Big League Eats

Even NHL Players Take A Break From The Rigors Of The Training Table
Jess Myers

Aaron Broten, who retired in 1992 after a dozen seasons in the NHL, once chuckled when asked if he plays much recreational hockey after getting paid to play for so many years. He answered with an old adage about enjoying the ability to try something new.

“Mailmen don’t often go for a walk on their day off,” Broten said.

In that same vein, you don’t see a lot of modern-day NHL players eating chicken and pasta in the off-season. While that combo of “carbs and protein” is a pregame staple at nearly every level of hockey, it can grow stale after 82 games plus playoffs.

Keeping their bodies in optimal shape is a must for pro athletes who make careful dietary choices, ensuring they have the fuel needed to facilitate peak performance on the ice. Thus, the seemingly endless amounts of poultry and penne consumed before games. But there’s some variety creeping into the pregame routines around NHL training tables these days as well.

“I tried to take away some of the pasta and eat more rice this season,” said San Jose Sharks goalie Alex Stalock, admitting that he gets “so sick of pasta” every night during the season.

Similarly, veteran Buffalo Sabres forward Drew Stafford is mixing more rice into the pregame routine, hoping to eat a little lighter and be conscious of gluten amounts in his diet. And he’s far from the only one trying to switch up the pregame meal traditions.

“Before a game I always go with whole wheat pasta, chicken and a little bit of salmon and broccoli, asparagus or kale,” said Nate Schmidt, who just finished his rookie season on defense for the Washington Capitals. “It’s a sampler platter. I like to try a bit of everything.”

And with NHL players crisscrossing the continent, there are culinary wonders in every region, and great eats to be had on nearly every road trip. Stafford said he and his Sabres teammates rarely miss a chance to have steaks at Del Frisco’s in Philadelphia, while Minnesota Wild forward Zach Parise admits longing for some of the great ethnic food available in New Jersey, where his NHL career began.

“There’s one Italian restaurant in Jersey that I always went to,” Parise said, mentioning Divina Ristorante in Caldwell, N.J. “I took the guys there this year when we were on the road and I was pumping it up, telling them it would be the best food they’d ever had, which you shouldn’t do, but it delivered. It actually was the best food they’d ever had. Great spot.”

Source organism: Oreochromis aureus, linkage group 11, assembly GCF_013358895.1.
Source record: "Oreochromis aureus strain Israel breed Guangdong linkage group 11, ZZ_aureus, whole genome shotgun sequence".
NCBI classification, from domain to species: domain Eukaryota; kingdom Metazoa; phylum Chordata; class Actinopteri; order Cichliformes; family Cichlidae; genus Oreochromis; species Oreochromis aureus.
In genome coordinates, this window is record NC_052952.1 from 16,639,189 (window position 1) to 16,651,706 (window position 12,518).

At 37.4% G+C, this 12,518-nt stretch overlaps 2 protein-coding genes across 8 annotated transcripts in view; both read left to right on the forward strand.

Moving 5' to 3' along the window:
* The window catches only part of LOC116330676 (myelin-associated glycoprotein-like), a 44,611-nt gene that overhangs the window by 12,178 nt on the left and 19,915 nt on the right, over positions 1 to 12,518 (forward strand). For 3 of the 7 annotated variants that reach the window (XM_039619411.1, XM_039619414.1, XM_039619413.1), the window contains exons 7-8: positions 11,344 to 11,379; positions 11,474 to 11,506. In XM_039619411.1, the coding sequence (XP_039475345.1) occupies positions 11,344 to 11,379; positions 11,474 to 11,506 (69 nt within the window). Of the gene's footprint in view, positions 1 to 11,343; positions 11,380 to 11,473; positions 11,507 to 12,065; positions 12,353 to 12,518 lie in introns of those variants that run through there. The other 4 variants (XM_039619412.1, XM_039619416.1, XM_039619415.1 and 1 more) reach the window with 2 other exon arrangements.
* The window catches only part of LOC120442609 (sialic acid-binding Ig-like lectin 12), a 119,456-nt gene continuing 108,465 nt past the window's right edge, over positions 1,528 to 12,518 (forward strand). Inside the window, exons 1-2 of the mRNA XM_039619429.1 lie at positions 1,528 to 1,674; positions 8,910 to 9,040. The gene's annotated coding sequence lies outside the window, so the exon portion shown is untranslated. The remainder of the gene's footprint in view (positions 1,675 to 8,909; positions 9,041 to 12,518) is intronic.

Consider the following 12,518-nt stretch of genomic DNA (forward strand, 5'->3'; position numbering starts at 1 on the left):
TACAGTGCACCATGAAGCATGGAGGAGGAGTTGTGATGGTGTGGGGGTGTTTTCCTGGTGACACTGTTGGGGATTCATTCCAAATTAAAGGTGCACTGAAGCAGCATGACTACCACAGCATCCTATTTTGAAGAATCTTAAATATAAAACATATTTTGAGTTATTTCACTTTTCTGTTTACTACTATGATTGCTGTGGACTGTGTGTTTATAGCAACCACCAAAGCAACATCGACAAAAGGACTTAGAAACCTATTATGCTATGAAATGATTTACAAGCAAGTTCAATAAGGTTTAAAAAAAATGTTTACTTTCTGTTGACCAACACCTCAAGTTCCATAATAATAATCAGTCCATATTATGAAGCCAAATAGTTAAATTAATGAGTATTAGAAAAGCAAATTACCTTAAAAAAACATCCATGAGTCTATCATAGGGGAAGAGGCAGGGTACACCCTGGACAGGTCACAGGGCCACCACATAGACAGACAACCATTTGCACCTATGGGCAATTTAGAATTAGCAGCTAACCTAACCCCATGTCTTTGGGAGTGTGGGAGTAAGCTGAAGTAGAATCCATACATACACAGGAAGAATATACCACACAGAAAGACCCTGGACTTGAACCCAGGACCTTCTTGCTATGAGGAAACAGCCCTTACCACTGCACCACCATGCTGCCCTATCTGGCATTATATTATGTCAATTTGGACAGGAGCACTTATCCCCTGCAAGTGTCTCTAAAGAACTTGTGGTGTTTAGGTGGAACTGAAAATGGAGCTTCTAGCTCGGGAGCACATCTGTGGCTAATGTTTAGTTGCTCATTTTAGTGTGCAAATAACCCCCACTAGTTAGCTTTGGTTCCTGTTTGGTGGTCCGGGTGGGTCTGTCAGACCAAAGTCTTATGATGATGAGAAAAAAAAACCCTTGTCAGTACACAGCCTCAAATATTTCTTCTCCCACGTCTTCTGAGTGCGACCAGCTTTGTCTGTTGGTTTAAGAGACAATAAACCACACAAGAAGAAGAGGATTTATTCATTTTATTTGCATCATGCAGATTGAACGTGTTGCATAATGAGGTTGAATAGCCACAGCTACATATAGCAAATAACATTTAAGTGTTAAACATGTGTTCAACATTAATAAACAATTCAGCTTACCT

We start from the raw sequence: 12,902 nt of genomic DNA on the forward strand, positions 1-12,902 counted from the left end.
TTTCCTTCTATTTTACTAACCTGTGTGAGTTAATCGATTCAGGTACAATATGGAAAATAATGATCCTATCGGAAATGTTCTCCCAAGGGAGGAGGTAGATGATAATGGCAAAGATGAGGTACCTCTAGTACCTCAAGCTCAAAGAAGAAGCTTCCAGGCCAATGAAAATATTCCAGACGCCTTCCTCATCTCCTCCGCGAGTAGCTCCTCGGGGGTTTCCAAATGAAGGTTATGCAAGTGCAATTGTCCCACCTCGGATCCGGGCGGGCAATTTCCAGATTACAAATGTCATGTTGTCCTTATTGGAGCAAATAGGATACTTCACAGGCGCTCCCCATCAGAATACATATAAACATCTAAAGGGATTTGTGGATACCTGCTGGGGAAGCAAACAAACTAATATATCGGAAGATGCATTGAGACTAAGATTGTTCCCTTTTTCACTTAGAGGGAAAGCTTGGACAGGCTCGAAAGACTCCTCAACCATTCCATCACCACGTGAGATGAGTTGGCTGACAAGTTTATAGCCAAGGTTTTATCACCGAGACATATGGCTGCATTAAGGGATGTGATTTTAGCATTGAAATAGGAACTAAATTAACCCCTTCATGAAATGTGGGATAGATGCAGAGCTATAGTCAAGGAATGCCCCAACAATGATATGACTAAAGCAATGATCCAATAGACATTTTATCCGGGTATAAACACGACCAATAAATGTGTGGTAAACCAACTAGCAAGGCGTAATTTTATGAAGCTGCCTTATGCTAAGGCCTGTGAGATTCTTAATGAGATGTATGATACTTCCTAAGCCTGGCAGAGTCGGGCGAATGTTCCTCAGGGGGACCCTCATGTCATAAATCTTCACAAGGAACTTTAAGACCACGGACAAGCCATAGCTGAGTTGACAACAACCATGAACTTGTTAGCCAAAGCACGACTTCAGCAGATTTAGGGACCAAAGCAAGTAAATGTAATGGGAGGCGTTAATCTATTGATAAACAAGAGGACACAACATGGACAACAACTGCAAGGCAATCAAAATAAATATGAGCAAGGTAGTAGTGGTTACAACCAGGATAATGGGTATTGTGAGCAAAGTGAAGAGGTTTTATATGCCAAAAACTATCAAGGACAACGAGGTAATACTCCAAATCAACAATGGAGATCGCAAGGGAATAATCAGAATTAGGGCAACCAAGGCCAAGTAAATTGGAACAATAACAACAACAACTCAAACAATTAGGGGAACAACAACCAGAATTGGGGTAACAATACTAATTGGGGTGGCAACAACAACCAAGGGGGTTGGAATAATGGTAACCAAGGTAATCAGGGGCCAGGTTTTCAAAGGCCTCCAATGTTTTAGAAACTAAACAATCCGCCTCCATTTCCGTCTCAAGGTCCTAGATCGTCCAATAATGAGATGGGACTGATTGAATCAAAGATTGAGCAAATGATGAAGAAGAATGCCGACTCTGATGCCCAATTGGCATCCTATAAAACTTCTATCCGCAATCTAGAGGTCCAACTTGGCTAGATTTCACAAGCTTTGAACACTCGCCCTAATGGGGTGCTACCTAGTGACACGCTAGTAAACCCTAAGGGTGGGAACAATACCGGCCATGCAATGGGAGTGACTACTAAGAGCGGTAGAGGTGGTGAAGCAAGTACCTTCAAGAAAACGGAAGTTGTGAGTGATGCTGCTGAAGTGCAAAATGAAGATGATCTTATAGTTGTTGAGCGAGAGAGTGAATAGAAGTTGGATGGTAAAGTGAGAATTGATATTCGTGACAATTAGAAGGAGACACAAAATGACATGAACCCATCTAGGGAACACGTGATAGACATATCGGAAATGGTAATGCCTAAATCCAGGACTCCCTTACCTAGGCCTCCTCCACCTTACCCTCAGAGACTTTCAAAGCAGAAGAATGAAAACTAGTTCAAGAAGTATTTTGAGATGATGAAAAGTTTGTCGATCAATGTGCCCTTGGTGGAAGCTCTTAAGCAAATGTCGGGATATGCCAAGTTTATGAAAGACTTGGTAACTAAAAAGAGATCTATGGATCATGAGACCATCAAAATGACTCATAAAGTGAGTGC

“Anaheim, San Jose,
L.A. and Phoenix,
because they have
In-N-Out Burger.”

—Minnesota Wild Forward
Jason Zucker describing his
away game destinations.

For other NHLers, the desired road food is less about silverware and a white tablecloth and more about having lots of paper napkins on hand. Minnesota Wild forward Jason Zucker grew up in Las Vegas and longs for West Coast road trips for more than just the weather. He can quickly rattle off his four favorite away game destinations and they all have one thing in common.

“Anaheim, San Jose, L.A. and Phoenix, because they have In-N-Out Burger,” Zucker said. “I always hit In-N-Out whenever I can.”

As opposed to the season, when most players carefully monitor and control everything they consume, the off-season is a time for delving into everything they’ve been missing for months, and have been denying in favor of all that chicken and pasta.

Stalock is another In-N-Out Burger fan. Zucker, back home in Las Vegas, admits he’ll get four burgers at a time on some trips to the chain. For others, it’s pizza, ice cream or an Asian buffet. Parise admits he eats “a lot more cookie dough” in the summer. Stafford craves Sour Patch Kids by the handful.

During the season, NHL teams keep a close eye on what players eat to ensure that they make careful dietary choices that will give them the fuel they need to perform at their best.During the season, NHL teams keep a close eye on what players eat to ensure that they make careful dietary choices that will give them the fuel they need to perform at their best.Most veterans have learned that controlling what you consume is a key to feeling better and having more energy throughout the year. It’s a lesson most young players are taught quickly when tackling the grind of an NHL season, which can stretch 10 months from training camp to the Stanley Cup Finals.

“In college I was eating frozen pizzas before bed, and now it’s a little different story,” said Florida Panthers forward Nick Bjugstad, who just completed his rookie season as a pro.

“Florida food is actually unbelievable. I was down there in the summer running a camp with [Panthers winger Jonathan] Huberdeau. We went fishing and caught a bunch of mahi-mahi, fileted them and had them made for us. I’m really getting a feel for different types of fish, and that’s one of my favorite things about living there.”

Along with learning the ways of travel and opponents and strange rinks that are a part of life in the NHL, Bjugstad is one of those young players learning his way around a pro player’s plate.

“It’s pretty nice when you get to the upper levels, and you get access to a lot of great food. I love that, because I can eat quite a bit,” he said. 

“We eat pretty well on the road. And then at the rink we have a buffet table and it’s unlimited, so it’s a pretty good gig.”

Bon appetit, boys.



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